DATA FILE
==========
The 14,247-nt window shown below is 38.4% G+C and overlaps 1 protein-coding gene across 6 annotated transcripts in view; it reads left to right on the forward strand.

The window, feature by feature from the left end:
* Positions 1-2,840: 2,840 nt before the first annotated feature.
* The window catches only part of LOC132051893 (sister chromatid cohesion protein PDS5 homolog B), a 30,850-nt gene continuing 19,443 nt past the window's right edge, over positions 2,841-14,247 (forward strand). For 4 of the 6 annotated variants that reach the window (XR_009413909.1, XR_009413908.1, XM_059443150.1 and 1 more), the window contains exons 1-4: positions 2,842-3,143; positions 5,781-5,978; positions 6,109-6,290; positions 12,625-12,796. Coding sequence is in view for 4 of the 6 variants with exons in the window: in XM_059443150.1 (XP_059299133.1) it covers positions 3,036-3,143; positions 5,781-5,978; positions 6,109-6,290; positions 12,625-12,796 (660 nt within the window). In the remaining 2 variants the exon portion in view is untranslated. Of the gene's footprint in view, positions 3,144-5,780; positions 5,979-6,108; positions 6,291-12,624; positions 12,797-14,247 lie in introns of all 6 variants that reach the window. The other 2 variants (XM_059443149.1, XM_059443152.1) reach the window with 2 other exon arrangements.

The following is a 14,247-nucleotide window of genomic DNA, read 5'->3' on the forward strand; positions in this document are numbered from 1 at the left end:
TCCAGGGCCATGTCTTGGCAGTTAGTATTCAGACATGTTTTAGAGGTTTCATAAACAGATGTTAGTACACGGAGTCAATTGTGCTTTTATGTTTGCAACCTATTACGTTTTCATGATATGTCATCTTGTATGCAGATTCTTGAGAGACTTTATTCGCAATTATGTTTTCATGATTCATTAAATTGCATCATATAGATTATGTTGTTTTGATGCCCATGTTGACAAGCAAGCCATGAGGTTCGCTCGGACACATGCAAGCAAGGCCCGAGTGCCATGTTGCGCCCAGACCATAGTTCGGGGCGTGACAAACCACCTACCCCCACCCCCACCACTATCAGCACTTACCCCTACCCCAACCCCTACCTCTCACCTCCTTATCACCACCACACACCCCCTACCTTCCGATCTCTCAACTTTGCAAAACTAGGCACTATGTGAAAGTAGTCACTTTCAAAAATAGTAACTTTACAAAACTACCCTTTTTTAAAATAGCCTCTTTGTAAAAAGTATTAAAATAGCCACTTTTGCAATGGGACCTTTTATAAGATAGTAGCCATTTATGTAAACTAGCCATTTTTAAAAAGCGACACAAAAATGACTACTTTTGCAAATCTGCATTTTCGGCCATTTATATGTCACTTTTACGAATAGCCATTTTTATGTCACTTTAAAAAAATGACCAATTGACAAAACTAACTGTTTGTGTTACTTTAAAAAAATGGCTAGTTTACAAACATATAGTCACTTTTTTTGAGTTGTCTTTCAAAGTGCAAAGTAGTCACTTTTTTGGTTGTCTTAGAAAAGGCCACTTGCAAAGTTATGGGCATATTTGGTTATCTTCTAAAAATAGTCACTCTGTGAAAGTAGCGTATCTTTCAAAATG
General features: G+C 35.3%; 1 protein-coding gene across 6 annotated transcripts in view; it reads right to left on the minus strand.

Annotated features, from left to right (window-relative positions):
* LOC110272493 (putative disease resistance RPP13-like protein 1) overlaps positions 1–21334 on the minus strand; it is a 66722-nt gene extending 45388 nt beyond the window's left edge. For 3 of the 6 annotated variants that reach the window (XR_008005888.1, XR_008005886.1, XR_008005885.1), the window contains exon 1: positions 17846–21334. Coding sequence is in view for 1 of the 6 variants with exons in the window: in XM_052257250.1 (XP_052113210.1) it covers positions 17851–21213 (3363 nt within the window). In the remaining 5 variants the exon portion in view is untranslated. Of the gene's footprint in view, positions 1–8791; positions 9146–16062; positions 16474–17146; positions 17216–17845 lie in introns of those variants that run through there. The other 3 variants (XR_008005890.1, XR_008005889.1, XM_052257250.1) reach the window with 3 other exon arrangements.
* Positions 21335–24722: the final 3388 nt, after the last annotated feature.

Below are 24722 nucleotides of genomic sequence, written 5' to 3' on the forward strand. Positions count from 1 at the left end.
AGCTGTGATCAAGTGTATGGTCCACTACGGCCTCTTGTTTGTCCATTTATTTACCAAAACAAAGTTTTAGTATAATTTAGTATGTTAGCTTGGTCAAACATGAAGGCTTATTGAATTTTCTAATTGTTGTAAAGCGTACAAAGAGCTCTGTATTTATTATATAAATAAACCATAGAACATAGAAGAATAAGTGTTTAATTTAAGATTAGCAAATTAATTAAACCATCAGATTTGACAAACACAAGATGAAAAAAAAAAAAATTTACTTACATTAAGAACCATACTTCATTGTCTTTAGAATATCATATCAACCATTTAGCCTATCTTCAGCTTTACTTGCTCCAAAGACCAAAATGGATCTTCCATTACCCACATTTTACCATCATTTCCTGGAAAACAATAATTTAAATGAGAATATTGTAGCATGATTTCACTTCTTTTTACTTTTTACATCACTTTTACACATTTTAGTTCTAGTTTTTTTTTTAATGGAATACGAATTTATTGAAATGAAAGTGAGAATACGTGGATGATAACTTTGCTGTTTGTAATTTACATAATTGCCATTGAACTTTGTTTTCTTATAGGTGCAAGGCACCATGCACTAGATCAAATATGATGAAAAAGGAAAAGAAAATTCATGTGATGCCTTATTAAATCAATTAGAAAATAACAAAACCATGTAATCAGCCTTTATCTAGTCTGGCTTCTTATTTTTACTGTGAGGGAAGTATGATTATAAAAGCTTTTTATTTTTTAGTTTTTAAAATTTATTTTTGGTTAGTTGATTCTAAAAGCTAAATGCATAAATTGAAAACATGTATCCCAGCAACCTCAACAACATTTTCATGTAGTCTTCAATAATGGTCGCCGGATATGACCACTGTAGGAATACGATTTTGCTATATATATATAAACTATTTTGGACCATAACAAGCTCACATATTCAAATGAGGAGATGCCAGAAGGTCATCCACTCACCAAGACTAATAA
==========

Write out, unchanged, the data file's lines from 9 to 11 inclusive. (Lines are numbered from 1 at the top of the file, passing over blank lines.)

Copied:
* LOC110272493 (putative disease resistance RPP13-like protein 1) overlaps positions 1–21334 on the minus strand; it is a 66722-nt gene extending 45388 nt beyond the window's left edge. For 3 of the 6 annotated variants that reach the window (XR_008005888.1, XR_008005886.1, XR_008005885.1), the window contains exon 1: positions 17846–21334. Coding sequence is in view for 1 of the 6 variants with exons in the window: in XM_052257250.1 (XP_052113210.1) it covers positions 17851–21213 (3363 nt within the window). In the remaining 5 variants the exon portion in view is untranslated. Of the gene's footprint in view, positions 1–8791; positions 9146–16062; positions 16474–17146; positions 17216–17845 lie in introns of those variants that run through there. The other 3 variants (XR_008005890.1, XR_008005889.1, XM_052257250.1) reach the window with 3 other exon arrangements.
* Positions 21335–24722: the final 3388 nt, after the last annotated feature.

Below are 24722 nucleotides of genomic sequence, written 5' to 3' on the forward strand. Positions count from 1 at the left end.